Arizona Republic from Phoenix, Arizona on March 13, 1973 · Page 57
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Arizona Republic from Phoenix, Arizona · Page 57

Phoenix, Arizona
Issue Date:
Tuesday, March 13, 1973
Page 57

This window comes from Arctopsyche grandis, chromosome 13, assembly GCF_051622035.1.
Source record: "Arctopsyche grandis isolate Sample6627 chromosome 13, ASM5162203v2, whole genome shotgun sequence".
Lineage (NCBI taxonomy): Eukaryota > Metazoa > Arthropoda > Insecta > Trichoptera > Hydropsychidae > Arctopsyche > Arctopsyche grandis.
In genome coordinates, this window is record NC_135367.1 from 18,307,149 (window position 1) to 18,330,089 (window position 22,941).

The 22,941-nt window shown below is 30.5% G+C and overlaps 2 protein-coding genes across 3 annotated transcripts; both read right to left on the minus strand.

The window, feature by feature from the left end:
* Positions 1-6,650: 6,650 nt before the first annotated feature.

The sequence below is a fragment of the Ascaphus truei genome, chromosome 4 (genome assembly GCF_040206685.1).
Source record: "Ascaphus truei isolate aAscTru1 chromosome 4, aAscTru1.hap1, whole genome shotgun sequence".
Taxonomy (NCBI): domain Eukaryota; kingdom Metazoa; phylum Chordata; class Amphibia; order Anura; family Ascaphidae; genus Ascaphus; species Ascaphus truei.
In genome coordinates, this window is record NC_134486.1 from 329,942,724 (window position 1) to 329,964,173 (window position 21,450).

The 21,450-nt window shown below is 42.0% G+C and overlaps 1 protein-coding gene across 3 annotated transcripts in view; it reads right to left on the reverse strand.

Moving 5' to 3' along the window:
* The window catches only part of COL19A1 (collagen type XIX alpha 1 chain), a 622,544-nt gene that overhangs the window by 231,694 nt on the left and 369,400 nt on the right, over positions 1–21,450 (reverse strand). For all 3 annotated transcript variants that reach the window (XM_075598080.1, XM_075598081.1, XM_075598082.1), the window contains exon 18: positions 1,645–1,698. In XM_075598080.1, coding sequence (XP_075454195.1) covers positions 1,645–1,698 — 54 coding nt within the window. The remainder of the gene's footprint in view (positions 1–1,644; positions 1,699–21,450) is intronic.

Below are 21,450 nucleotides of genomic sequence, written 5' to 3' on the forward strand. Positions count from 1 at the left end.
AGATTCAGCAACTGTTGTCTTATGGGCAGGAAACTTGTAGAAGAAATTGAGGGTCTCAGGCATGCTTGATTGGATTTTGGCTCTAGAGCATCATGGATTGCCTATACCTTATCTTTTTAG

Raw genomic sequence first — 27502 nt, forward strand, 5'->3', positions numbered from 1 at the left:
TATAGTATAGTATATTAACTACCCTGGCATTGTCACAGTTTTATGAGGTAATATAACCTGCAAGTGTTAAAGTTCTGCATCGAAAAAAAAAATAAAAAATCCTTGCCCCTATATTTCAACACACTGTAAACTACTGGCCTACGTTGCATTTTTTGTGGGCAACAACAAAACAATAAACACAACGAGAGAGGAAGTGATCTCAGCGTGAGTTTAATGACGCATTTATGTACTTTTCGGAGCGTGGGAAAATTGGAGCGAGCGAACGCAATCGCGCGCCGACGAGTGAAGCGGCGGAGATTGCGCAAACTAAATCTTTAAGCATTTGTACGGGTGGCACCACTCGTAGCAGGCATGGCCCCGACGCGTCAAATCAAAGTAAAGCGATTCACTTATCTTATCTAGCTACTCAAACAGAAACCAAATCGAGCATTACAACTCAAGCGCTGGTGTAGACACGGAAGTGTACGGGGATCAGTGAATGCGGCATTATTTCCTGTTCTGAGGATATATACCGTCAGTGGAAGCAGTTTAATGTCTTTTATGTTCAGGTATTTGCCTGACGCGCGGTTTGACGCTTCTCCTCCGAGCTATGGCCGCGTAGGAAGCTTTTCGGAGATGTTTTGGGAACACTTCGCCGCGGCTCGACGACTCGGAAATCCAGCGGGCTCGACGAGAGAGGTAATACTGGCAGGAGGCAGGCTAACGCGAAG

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" i..'.i 4!- V U, ' -' - - J - A,. BULUuGG Frankie Frisch, 74, dies is 1CL4 iVo .1 again ' ' Associated Press UCLA's all-conquering basketball team reached another milestone in its fabulous record parade yesterday by being voted the No. 1 team in The Associated Press' final major college basketball poll. This marks the fifth time that UCLA has been the top team, winning the honor in 1964, 1967, 1969, 1971 and 1972. .'The Too Twenty, with first-place votes In parentheses, season records and total points. Points tab- JS. a ,?5I Of 20-ll-IM4-12-10-9-8-7--5-4-J-2-l: t. UCLA (Ml J N.CT State (3) I. L. Beach St. , . Providence i i. Marquette ' 4. Indiana 7. SW Louisiana (V) I. Maryland 9. Kansas State 10. Minnesota ' y II. N Carolina t. Memphis St. 13, Houston 1. Syracuse 15. Missouri li Arizona St. 17. Kentucky 18. Pennsylvania 19. Austin Peav ' SO. San Francisco 164 27-0 2S-2 25-J 24-3 19-5 23-3 22-4 22- 4 El 21-5 23- 4 23-4 21- 5 19-7 19- 7 20- 5 22- 5 22-4 632 578 477 409 394 288 212 200 197 179 130 129 114 112 06J 037 035 029 027 027 Others recelvina notes, listed lnhh.tirillv Ala bama, Brlsham Youni, Oral Roberts, Louisville, Marshall. New Mexico, St. Joseph's, Pa., St. John's N.Y.. South Carolina, Tennessee, Virginia Tech. Associated Press N WILMINGTON, Del.-Frankie Frisch, the manager of St. Louis' 1930s "Gas House Gang" who played his way into baseball's Hall of Fame, died yesterday, a month after he was injured in an automobile accident. ... Frisch, 74, died at the Wilmington Medical Center of cardiac arrest. He had been in critical condition since Feb. 8 when his car slammed into an embankment near Elkton, Md., after a rear tire blew out. Frisch, elected to the Hall of Fame in 1947, compiled a .316 batting average during a 19-year career with the New York Giants and St. Louis Cardinals. He whacked 2,880 hits before quitting at the end of the 1937 season. Frisch went on to gain additional fame as manager of the dashing St. Louis Cardinals' "Gas House Gang" that won the 1934 World Series in Frankic's first full season. He ended his 33-year-old association with the major leagues in 1951 when he resigned as manager of the Chicago Cubs. For a few seasons after that, the raspy-voiced Frisch was heard as a baseball broadcaster for the Giants. : Baseball Commissioner Bowie Kuhn, who is in Mexico, said yesterday through his office, "He loved baseball and he loved life. "Frank was not only a favorite with his fellow stars but a valued personal friend. Very few were more considerate of . others, specially of young people. He will be missed." Frisch earned the "Fordham Flash" nickname when he stepped off the Fordham University campus into the Giants' line-up in 1919. He never spent a day in the minor leagues. He spent eight years with the New York team and then 11 more) with the Cardinals. He set two major league records for second basemen, piling up 641 assists and 1,037 chances in 1927, his first year at St. Louis. Frisch became manager of, the Cards in July, 1933, and I was with them when they won the 1934 World Series over the Detroit Tigers in seven games. Pitchers Dizzy and Daffy Dean were credited with two victories each. Left fielder Joe Medwick and John (Pepper) Martin were the players chiefly responsible for the Cards earning the name "The Gas House Gang" during the 1933 season. But they were loaded with characters, including Dizzy, and a makeshift band called "The Mudcats." Frisch was fired as manager in 1938 by owner Sam Breadon, whose patience was limited with managers who didn't win. By that time the Cards had slipped from second to fourth to sixth place. He managed mediocre Pittsburgh Pirate teams during World War II, then came back to manage the Chicago- Cubs from 1949 to 1951. , Runners blank Portland, 4-0 I Tuesday, March 13, 1973 Page 55 . 1 t m m n - f i "V - P i I C3 TTE? T ' - I JUT J . C- -I . Jrjf fc-r am. - i k i , '.i i - v. .1 r i i a , - ... - '1 . - - ; Chicago Cub pitcher Milt Pappas, left, and Dan McGinn get in some running between showers after game with, San Diego in Scottsdale was canceled yesterday because of inclement weather. Shadows of two pitchers are reflected in pool of water in in- it AP photo by Preston StrouP field between second and third base. Terry Hughes (25), rookie infielder, walks back to foul line after sprint to centerfield wall. Cameiback Mountain is in background. m s m 3 i FII WK Ci WELLI Miller ired Cluer went from I by Duroclier baseball to horses WALTER CLUER joined the tribute to Frank Sancet's induction into the Arizona Sports Hall of Fame at the recent Press Box Association banquet and meditated "My, my. How the time flies." Because Walt remembers when Sancet was catcher on his Phoenix City championship baseball team when Cluer was just a shipping clerk learning the sash and door business. And Sancet had yet to take over coaching reigns for 23 years at University of Arizona. "Must have been around 1926 or '27," Cluer recalls. Lefty Harper was one of our pitchers and later he played in the state league and, for a while, in the majors. Del' Webb was one of our pitchers, too. Bill Hyder and Orme Kyle were a couple of the other stars. -'"There were .some great City League teams. Cap Tempskey of the ABC Root Beer Co., had a strong one. So did Standard Oil and the Crane .Co., which won its half of the league and lost to us in the playoff." Cluer claims . "I wasn't too good a 'player but ! filled in when needed. Wejdidn't have? too much on the bench. -We didn't have much money either. 1 1 Sports todav I ' : RADIO-TELEVISION j MR A Poet oth oil TlWiiv i Main H York, KTAR (620), 5:30 p.m. ' WHL Hockey - Phoenix at San Diego, Ch. 5 and KTAR (FM-98.7), 1 8:30 p.m. , J i There was no "semipro" pay maybe just splitting a barrel of beer after the game." , ' Cluer's devotion to work kept him busy in those early days and the mill eventually became his. His devotion to sport remained, stoked, too. "I'd always been crazy about horses, was raised on an Idaho ranch where dad had a horse that was quite a runner. And I'd ride him in roaiAjh races main street; just a kid of about 12 then," Walter said. When mill work earnings made it pos-sibe to get into horse ownership, Cluer bought Sky Gypsy and ran her at the old Fairground track. "I claimed her for $1,750 which was high in those days," Walt recalls. "She was brought in from Caliente by Sport Barrett, now our presiding steward at Turf Paradise. And he never lets me forget I claimed the best horse he ever had." Over the years Cluer has owned more than 100 thoroughbreds. "The best was Air Academy about 10 years ago," he recalls. "I, went to Ireland to get the sire. Cittagong, named after a town in Packistan.; Air Academy is out to pasture now. And I no longer stand any studs, just four of five mares . , " ? - Cluer's major contribution to Arizona racing remains "spiffy Turf Paradise, one of the better small tracks in the nation. As Sancet left a legend as baseball coach at the UofA so Cleur leaves imprint on Arizona thoroughbred racing. And, as the man mused: "My, my how time does fly." New York Times Service ; POMPANO BEACH, Fla, - Leo Duro-cher threw a wrench into baseball's labor relations yesterday by pulling his Houston Astros out of a meeting with Marvin Miller, executive director of the Major League Players' Association. Miller, furious, told the Houston general manager, Spec Richardson, that the action violated a written contract and he vowed that players would not ratify the .three-year agreements recently reached through collective bargaining "until this matter is cleared up." "Does that mean the season might not open on time after all?" Miller was asked. "I don't want to say anything more,", he replied. He said he would take the case up with "the responsible people in baseball," meaning the two league presidents and their labor negotiator, John Gaherin. Although the meeting had been sched-; uled more than 10 days in advance, only a few Houston regulars were brought ' here from their training base from ; Coca, Fla. After announcing that the 165-mile bus trip would start at 6:30 A.M., Richardson and Durocher had the y players sign a statement that they didn't want to come. Most of those who came for an exhibition with the Texas Rangers and sat in on the meeting until their manager called them out were rookies. .. .-t - :- , . . .. . -'si';;-;,.., " Players of both teams gathered in cen-- ter field at 10 A.M. and 25 minutes later Durocher walked out and ordered his . men. in for batting practice. "You can't do that," Miller told him. The playen obeyed their manager. Two points off lead as Eagles tied by Spurs By FRANK GIANELLI The spider's web a geometrically perfect skein . . . To which Portland's Buckaroos may be quick to add "also impenetratable" after being shut out by Phoenix goalie Don (Spider) Caley Sunday night . . . For the second time this season and by the same score, 4-0. Caley turned 25 Portland shots, working behind the Runners' improved defense, as Phoenix gained two points in the Western League standings but only one point on first place Salt Lake City which tied at Denver, 3-3. That still leaves the Runners two points behind the Eagles heading into a rugged road week that calls for matches at San Diego tonight, Denver Friday, Portland on Saturday. Portland has been shut out four times this year and Caley has two of them the others are by San Diego and Seattle. "What a happy rut to be in," he kidded while taking post game plaudits. "I'll tell you, it's great to have the defense up there slowing rushes. And having Jones and Schmautz out of the Portland lineup eased things, too." For the third straight match, Portland was without scoring leader Capt. Art Jones and Cliff Schmautz. And injured veteran Bill Saunders played only a few shifts. Their loss didn't take that much away from the Roadrunner rule, though. It was Phoenix' match from the outset against the Bucks who looked none the better" for a day's rest and sunning between rainclouds since they were beaten, 3-2, Friday. Jim Boyd got the Runners romping with a goal at 4:21, tapping a third rebound for what turned out to be the game goal. Murray Heatley then scored a pair, running his season total to 36, the first at 7:52 of the second on a rebound, the other a 20 - footer off a feed by Jack DeCloe 11:10 into the second. Don Liesemer tapped in a puck left on the doorstep by Bob Mowat during a scramble at 13:59 to conclude the gunning. Caley had to face 25 shots, the Portland output falling from a dozen in the first period to six in the second and seven in the third. No such fortune for Dave Kelly in the Portland net. He played heroically or in desperation fighting for survival ' facing 43 shots. Seven of those came in a 17-second span during the final minute as the Runners pressed for a fifth goal. FIRST PERIOD I. Phoenix, Bovd (Gofton, Hicks), V. 1. Phoenix, Heatlev (Murray, Young), 7:5J. Penaltlej Donaldson, PO, 6:49, Keller.. PH, :22. Phoenix bench, 11:03. Heatley, PH, 14:11. Toner, PO. 14:17. Keelar, PO, 19:31. - SECOND PERIOD 7, Phoenix, Heatley (DeCloe). Hinse), 11:10. 4, Phoenix, Liesemer (Mowat, Thlf-fault), 13:. Penalty-Murray,, PH, 6:17. THIRD PERIOD No scoring. Penalty Young, PH, 11:51. Shots on goal by: PORTLAND II 7 - B PHOENIX 16 16 11-41 . Goalies Portland, Kelly; Phoenix, Caley. A-7,319. . it.$ Zjt'U f:Pkm-fJ - Associated Press UCLA forward Keith Wilkes, known as "Silky" to his teammates, puts up a shot in a recent practice session. Called by some as the best forward in Bruin history, Wilkes and center Bill Walton lead UCLA against Arizona State in NCAA playoffs Thursday night in Los Angeles. r Basketball business to Bruins' Wilkes Associated Press LOS ANGELES - Keith Wilkes, an All-American forward for UCLA's unbeaten Bruins, says the emphasis this year seemed more on not losing than on winning. "It's a big business," the slender 6-foot-6, 185-pound junior said of the Bruins phenomenon. "It was a lot more fun in high school because you could goof around. Here it's much more disciplined. "I don't know if winning is worth it. But I suppose I'll appreciate it in a few years, looking back on it. It's been a worthwhile experience." He admits, reluctantly, that basketball has become a major factor in his life but that his major goal is to graduate on schedule. "That's why I'm taking 16 units this year," said the 19-year-old who already is a year ahead of schedule because he was graduated from Santa Barbara nigh school a year early. The son of a minister, Wilkes is soft -. spoken and polite. Only once has he ever lost his temper on the court in a Rain washes out schedule Cactus League baseball was a complete washout yesterday. In rescheduling today, the San Francisco Giants and San Diego Padres will play two at Phoenix Municipal Stadium" starting at 10 a.m. Patrons can use the same ticket for admission to morning and 1 p.m. games. At Scottsdale, the Chicago Cubs and Oakland A's are scheduled at 1 p.m. In Tucson, rain and wet grounds washed out University of Arizona spring football v practice, the UA-Iowa baseball game, the UA-Iowa golf match and the UA-Brigham Young tennis match. Arizona and Iowa will play a pair of seven-inning baseball games today, while the golf match and tennis match have also been rescheduled for today-weather permitting. game at Oregon when he was tackled around the neck. Washington Coach Marv Harshman has called him "the greatest UCLA forward in history," and the National Association of Basketball Coaches recently named him to its first AU-American team. But if someone didn't tell him about his laurels, he'd never know about them. . . , "I don't read newspapers during basketball season not the sports pages, anyway," he says. "And I try not to think about basketball too much. Winning is harder here than at other levels and the pressure is greater this year than it was last. "Last year it was a young team, mostly sophomores and Larry Farmer was . the only returning starter and he was a junior so most people were pessimistic about how we'd do. "This year we're playing more not to lose than we are to win." As for UCLA's record winning streak, Wilkes said: "I don't think I'll be able to realize what it means until I leave here. It's funny, as long as I'm here and we're still playing, people expect us to win. "The streak doesn't hit me real hard. I'm glad we did it, proud to say I was part of the team that did it." Kentucky's Joe Hall earns coach laurels "A KNOXVILLE, Tenn. (AP)-Joe Hall, . who directed Kentucky to the Southeastern Conference basketball championship in his first year as head coach, has been named by his colleagues as SEC Coach 'of the Year. Hall, who succeeded the fabled Adolph Rupp at Kentucky, led the Wildcats to : a 14-4 mark after getting off to a mediocre start. They were 5-4 halfway through the season but won their last nine games for the league crown. FasTrack tuneup crash lulls driver Bob Criss of Newport Beach, Calif., was killed yesterday in a fiery crash at Phoenix FasTrack International Speed-way. y I jv Details on Page 23 ' Investigators said Criss,' 34, was killed when his Indianapolis-type car crashed and exploded on the fourth turn during practice on the rain-slickened raceway for Saturday's Phoenix 150. ' Tackle Mix new Charger counsel Associated Press SAN DIEGO - "I absolutely abhored football in high school and college. I hated everything about it, except it was the only thing I could do well." It was Ron Mix talking, the former football Ail-American at Southern Cal who went on to become an all-pro. He now is ending nearly two decades on the playing field to become executive counsel of the San Diego Chargers. An attorney who practiced law in the off-season, the 35-year-old Mix will handle contract negotiations. The . "intellectual assassin" was his nickname as a tackle for the Chargers before going to the Oakland Raiders. Mix was the No. 1 draft pick of the Baltimore Colts in 1960 but signed with the Chargers. In 1969 he was named to the all-time American Football League team. Venezuelan net team eliminated MEXICO CITY (AP) - Mexico eliminated Venezuela from the Davis Cup American zone competition 4-1 yesterday, getting straight-set singles victories from Raul Ramirez and Vicente Zara-zua. Mexico will face Columbia in the third round of the Davis Cup American zone eliminations. ' Ramirez overpowered Venezuela's Humphrey Hose 6-2, 6-4, 7-5, while Zara-zua defeated Jorge Andrew 6-4, 6-4, 6-3.